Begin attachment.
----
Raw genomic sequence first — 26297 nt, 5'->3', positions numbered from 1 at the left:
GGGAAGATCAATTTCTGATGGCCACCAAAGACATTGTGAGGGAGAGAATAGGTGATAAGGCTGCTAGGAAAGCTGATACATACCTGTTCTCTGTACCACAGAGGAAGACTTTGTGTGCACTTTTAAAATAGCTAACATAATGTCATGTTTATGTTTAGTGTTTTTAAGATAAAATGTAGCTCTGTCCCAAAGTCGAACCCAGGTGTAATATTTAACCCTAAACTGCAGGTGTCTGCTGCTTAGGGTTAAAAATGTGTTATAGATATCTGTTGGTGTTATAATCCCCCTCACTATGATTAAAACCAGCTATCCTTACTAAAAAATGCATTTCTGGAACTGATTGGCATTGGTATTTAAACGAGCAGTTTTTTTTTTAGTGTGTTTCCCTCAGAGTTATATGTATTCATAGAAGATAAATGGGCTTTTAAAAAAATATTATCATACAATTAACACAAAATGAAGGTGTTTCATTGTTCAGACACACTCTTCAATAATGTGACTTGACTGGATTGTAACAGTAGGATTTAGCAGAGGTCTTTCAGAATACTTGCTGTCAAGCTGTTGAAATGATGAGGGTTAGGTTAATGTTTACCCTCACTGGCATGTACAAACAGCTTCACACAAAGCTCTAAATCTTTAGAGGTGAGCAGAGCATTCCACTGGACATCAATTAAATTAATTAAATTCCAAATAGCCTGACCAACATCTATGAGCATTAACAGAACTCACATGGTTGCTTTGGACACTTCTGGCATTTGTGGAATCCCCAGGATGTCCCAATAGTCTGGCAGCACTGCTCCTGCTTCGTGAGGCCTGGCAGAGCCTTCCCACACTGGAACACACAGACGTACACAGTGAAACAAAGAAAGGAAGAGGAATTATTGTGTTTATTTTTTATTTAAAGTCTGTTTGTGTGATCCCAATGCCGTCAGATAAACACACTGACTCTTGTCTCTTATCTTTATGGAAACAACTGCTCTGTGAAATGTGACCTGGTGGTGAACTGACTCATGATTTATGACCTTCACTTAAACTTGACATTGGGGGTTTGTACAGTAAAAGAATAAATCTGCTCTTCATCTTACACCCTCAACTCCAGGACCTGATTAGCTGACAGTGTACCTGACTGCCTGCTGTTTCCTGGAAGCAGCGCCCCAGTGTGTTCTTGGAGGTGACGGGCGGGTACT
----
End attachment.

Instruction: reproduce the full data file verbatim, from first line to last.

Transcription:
Raw genomic sequence first — 26297 nt, 5'->3', positions numbered from 1 at the left:
GGGAAGATCAATTTCTGATGGCCACCAAAGACATTGTGAGGGAGAGAATAGGTGATAAGGCTGCTAGGAAAGCTGATACATACCTGTTCTCTGTACCACAGAGGAAGACTTTGTGTGCACTTTTAAAATAGCTAACATAATGTCATGTTTATGTTTAGTGTTTTTAAGATAAAATGTAGCTCTGTCCCAAAGTCGAACCCAGGTGTAATATTTAACCCTAAACTGCAGGTGTCTGCTGCTTAGGGTTAAAAATGTGTTATAGATATCTGTTGGTGTTATAATCCCCCTCACTATGATTAAAACCAGCTATCCTTACTAAAAAATGCATTTCTGGAACTGATTGGCATTGGTATTTAAACGAGCAGTTTTTTTTTTAGTGTGTTTCCCTCAGAGTTATATGTATTCATAGAAGATAAATGGGCTTTTAAAAAAATATTATCATACAATTAACACAAAATGAAGGTGTTTCATTGTTCAGACACACTCTTCAATAATGTGACTTGACTGGATTGTAACAGTAGGATTTAGCAGAGGTCTTTCAGAATACTTGCTGTCAAGCTGTTGAAATGATGAGGGTTAGGTTAATGTTTACCCTCACTGGCATGTACAAACAGCTTCACACAAAGCTCTAAATCTTTAGAGGTGAGCAGAGCATTCCACTGGACATCAATTAAATTAATTAAATTCCAAATAGCCTGACCAACATCTATGAGCATTAACAGAACTCACATGGTTGCTTTGGACACTTCTGGCATTTGTGGAATCCCCAGGATGTCCCAATAGTCTGGCAGCACTGCTCCTGCTTCGTGAGGCCTGGCAGAGCCTTCCCACACTGGAACACACAGACGTACACAGTGAAACAAAGAAAGGAAGAGGAATTATTGTGTTTATTTTTTATTTAAAGTCTGTTTGTGTGATCCCAATGCCGTCAGATAAACACACTGACTCTTGTCTCTTATCTTTATGGAAACAACTGCTCTGTGAAATGTGACCTGGTGGTGAACTGACTCATGATTTATGACCTTCACTTAAACTTGACATTGGGGGTTTGTACAGTAAAAGAATAAATCTGCTCTTCATCTTACACCCTCAACTCCAGGACCTGATTAGCTGACAGTGTACCTGACTGCCTGCTGTTTCCTGGAAGCAGCGCCCCAGTGTGTTCTTGGAGGTGACGGGCGGGTACT